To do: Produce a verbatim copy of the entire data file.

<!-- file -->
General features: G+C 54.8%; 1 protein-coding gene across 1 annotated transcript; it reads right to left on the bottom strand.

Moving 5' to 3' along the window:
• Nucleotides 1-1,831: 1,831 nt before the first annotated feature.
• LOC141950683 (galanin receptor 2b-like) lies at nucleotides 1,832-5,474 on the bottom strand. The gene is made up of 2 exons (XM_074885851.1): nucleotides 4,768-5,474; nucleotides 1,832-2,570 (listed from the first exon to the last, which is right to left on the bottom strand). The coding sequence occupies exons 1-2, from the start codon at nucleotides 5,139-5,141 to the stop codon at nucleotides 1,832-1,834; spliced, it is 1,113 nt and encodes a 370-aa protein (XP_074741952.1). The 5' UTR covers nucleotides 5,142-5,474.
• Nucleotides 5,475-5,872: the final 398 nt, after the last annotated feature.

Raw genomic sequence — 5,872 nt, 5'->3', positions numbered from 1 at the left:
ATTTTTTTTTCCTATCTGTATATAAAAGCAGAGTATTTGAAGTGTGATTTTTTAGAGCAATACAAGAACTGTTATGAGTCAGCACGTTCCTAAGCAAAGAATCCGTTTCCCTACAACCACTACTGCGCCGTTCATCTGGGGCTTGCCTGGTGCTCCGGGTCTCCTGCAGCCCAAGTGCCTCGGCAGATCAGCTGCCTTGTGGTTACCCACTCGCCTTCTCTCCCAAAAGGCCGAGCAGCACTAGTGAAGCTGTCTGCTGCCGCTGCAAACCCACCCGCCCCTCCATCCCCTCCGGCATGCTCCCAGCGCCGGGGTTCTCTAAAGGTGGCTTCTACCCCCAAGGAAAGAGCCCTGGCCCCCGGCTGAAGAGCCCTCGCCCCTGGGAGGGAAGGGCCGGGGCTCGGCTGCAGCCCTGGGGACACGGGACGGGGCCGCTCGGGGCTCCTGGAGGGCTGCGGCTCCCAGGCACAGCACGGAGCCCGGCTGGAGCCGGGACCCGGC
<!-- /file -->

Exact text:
General features: G+C 54.8%; 1 protein-coding gene across 1 annotated transcript; it reads right to left on the bottom strand.

Moving 5' to 3' along the window:
• Nucleotides 1-1,831: 1,831 nt before the first annotated feature.
• LOC141950683 (galanin receptor 2b-like) lies at nucleotides 1,832-5,474 on the bottom strand. The gene is made up of 2 exons (XM_074885851.1): nucleotides 4,768-5,474; nucleotides 1,832-2,570 (listed from the first exon to the last, which is right to left on the bottom strand). The coding sequence occupies exons 1-2, from the start codon at nucleotides 5,139-5,141 to the stop codon at nucleotides 1,832-1,834; spliced, it is 1,113 nt and encodes a 370-aa protein (XP_074741952.1). The 5' UTR covers nucleotides 5,142-5,474.
• Nucleotides 5,475-5,872: the final 398 nt, after the last annotated feature.

Raw genomic sequence — 5,872 nt, 5'->3', positions numbered from 1 at the left:
ATTTTTTTTTCCTATCTGTATATAAAAGCAGAGTATTTGAAGTGTGATTTTTTAGAGCAATACAAGAACTGTTATGAGTCAGCACGTTCCTAAGCAAAGAATCCGTTTCCCTACAACCACTACTGCGCCGTTCATCTGGGGCTTGCCTGGTGCTCCGGGTCTCCTGCAGCCCAAGTGCCTCGGCAGATCAGCTGCCTTGTGGTTACCCACTCGCCTTCTCTCCCAAAAGGCCGAGCAGCACTAGTGAAGCTGTCTGCTGCCGCTGCAAACCCACCCGCCCCTCCATCCCCTCCGGCATGCTCCCAGCGCCGGGGTTCTCTAAAGGTGGCTTCTACCCCCAAGGAAAGAGCCCTGGCCCCCGGCTGAAGAGCCCTCGCCCCTGGGAGGGAAGGGCCGGGGCTCGGCTGCAGCCCTGGGGACACGGGACGGGGCCGCTCGGGGCTCCTGGAGGGCTGCGGCTCCCAGGCACAGCACGGAGCCCGGCTGGAGCCGGGACCCGGC